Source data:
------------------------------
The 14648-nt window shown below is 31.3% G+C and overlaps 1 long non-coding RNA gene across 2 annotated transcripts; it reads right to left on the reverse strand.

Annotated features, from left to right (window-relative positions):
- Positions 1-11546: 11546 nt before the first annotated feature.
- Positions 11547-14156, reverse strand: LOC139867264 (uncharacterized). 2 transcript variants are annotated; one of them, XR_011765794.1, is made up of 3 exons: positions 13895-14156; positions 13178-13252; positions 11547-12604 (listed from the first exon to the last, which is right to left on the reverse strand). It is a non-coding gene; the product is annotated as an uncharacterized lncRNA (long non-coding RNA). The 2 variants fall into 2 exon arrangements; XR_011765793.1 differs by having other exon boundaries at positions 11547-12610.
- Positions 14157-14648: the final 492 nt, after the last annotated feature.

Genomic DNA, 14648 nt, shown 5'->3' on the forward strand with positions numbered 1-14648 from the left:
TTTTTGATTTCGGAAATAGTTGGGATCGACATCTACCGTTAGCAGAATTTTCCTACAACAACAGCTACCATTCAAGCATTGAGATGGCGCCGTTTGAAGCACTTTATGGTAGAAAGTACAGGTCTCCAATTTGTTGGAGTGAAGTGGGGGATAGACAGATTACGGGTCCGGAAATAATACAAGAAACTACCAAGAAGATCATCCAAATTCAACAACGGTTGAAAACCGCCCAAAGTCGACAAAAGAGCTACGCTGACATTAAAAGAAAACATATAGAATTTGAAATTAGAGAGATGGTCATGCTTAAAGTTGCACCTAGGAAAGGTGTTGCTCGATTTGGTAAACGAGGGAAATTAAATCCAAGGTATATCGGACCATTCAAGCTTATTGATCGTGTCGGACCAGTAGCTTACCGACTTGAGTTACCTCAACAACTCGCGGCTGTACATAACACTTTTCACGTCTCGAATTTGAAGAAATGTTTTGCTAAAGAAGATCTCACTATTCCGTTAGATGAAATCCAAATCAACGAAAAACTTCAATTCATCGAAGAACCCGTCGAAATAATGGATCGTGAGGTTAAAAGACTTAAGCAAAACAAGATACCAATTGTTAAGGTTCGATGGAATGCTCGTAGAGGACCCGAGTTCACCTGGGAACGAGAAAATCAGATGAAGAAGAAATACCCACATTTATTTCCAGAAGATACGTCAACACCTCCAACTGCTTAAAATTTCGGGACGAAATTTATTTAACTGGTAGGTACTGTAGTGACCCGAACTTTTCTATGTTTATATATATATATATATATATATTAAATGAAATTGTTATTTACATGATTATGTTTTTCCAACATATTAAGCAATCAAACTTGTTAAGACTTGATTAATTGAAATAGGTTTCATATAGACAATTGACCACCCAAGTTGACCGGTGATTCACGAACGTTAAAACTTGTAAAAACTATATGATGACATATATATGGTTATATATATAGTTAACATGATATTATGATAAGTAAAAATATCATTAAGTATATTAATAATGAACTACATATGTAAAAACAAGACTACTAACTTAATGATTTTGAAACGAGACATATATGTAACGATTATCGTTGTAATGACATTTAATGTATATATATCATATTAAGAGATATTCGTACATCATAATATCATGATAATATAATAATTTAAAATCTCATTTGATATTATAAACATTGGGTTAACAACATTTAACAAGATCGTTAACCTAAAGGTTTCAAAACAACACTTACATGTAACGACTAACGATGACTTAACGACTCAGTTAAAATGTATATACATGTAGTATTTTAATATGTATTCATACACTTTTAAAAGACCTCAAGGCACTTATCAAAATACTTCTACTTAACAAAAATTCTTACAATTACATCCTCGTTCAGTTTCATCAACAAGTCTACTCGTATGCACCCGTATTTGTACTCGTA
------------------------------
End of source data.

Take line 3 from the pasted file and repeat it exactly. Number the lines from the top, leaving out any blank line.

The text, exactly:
- Positions 1-11546: 11546 nt before the first annotated feature.